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Energy transition could hit shipping sector as fossil cargoes shrink

Consultancy MSI calculates price of largest class of tanker trading today would fall by 29% by 2030

The rapid expansion of renewable energy markets around the world could have a radical impact of the shipping industry as demand for the key cargoes of oil and coal dwindles, a new report has warned.

Decarbonisation of the global energy system will cut the size of the world’s tanker fleet by one-third in the next decade, according to forecasts by industry consultancy Maritime Strategies International (MSI), while demand for ships carrying dry commodities, including coal and iron ore, will drop by 14% by 2035.

“While some sectors of the shipping market would be relatively unscathed – containerships being the most notable – sectors in which hydrocarbons make up a significant proportion of the cargo mix would undergo decades of stagnant or falling demand,” said the authors of the MSI study.

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“The oil tanker market is most exposed to the low carbon transition as its entire cargo base is made up of fossil fuels.”

The report, which follows a study for the European Climate Foundation, presents a scenario for the future shipping industry where oil consumption will be cut in half by 2050 and coal consumption will drop by 80%.

“Renewables see the biggest net gain across the forecast horizon, increasing from 5% in 2020 to 16% in 2050, whilst Biomass/Biofuels see substantial growth to 2030, rising to 12% of global demand, but see little proportional gain beyond that,” the report authors said.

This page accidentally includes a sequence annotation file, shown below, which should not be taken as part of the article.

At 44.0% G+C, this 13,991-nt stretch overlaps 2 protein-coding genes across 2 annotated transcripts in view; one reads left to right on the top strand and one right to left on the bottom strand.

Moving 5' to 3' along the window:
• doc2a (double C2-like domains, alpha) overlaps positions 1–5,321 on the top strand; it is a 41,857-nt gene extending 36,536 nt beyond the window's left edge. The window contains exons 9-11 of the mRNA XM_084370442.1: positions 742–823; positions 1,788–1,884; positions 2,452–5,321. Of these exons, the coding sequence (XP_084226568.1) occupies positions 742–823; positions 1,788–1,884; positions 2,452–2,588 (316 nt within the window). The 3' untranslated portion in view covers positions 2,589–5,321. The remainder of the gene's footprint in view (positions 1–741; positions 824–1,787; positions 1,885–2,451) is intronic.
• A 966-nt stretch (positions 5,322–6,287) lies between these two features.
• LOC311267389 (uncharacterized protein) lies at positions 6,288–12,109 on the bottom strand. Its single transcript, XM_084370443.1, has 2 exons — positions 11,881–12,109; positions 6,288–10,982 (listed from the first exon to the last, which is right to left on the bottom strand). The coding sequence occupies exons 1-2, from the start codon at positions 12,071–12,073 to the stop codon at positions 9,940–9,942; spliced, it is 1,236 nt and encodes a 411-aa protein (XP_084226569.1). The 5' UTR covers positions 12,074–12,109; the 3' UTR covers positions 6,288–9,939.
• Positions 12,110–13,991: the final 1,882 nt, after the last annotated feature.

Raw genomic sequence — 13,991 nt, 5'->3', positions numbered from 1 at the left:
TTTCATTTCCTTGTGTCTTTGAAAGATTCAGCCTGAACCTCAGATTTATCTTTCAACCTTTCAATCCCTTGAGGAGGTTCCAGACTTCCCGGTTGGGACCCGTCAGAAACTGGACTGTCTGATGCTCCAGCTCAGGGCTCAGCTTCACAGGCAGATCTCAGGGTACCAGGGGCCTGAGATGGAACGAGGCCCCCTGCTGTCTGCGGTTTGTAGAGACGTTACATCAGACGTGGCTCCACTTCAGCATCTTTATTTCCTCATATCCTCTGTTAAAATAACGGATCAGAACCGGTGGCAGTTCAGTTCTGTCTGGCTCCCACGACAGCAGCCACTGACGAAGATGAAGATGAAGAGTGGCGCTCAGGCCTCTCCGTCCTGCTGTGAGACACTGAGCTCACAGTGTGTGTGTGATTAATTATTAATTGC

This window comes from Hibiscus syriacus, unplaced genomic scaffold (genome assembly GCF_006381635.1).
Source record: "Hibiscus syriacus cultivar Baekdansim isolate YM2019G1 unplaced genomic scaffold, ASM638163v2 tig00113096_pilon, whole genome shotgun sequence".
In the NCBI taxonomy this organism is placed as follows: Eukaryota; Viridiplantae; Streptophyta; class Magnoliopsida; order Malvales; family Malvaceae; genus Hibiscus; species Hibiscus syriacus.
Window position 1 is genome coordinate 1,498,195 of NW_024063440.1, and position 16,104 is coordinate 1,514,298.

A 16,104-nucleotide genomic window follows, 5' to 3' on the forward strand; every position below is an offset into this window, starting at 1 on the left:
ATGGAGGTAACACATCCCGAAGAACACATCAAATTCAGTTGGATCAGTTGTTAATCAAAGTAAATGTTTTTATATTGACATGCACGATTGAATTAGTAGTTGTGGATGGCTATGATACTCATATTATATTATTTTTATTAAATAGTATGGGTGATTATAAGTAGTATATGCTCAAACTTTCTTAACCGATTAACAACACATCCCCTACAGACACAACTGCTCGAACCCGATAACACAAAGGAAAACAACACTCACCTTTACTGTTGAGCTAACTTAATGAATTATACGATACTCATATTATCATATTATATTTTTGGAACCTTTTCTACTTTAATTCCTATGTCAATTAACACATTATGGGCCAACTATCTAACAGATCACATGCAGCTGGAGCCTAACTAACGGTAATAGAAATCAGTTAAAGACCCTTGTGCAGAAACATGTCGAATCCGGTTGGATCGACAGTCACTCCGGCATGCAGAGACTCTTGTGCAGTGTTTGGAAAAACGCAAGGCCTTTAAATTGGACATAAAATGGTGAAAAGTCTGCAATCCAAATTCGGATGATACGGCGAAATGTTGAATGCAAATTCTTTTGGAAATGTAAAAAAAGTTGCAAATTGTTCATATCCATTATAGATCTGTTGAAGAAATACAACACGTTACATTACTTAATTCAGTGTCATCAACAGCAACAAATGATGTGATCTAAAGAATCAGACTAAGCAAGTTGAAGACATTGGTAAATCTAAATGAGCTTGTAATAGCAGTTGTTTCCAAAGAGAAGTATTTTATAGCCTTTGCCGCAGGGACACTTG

With the demand for shipping changing, MSI concluded the oil tanker market will be hardest hit with the number of vessels on the water set to shrink and the price of giant super-tankers forecast to tumble.

MSI calculates the price of a five-year-old VLCC (Very Large Crude Carrier), the largest class of tanker trading today, would fall by 29% by 2030, with rates for the vessels are predicted to be one third below their long-term median in the decade that followed.

With less coal to be shipped, dry bulk vessels would also see lower demand for their services.

The cost of 180,000-tonne capsize ships – the biggest of the dry good carriers which carry iron ore and coal – would collapse by 40% by 2030 as earnings plunged to roughly half of their long-term median, said MSI.

There may be also be downward market pressure as the shipping sector adjusts to tighter environmental regulation, the report authors added.

“Renewable or non-carbon fuels may emerge, as could synthetic fuels – from carbon capture, for example – and all would provide alternative sources of demand that are ideally suited to conventional bulk or gas shipping,” it said.

“But all of these potential sources of demand are in their infancy and a distant respite from the bleak picture painted above.”

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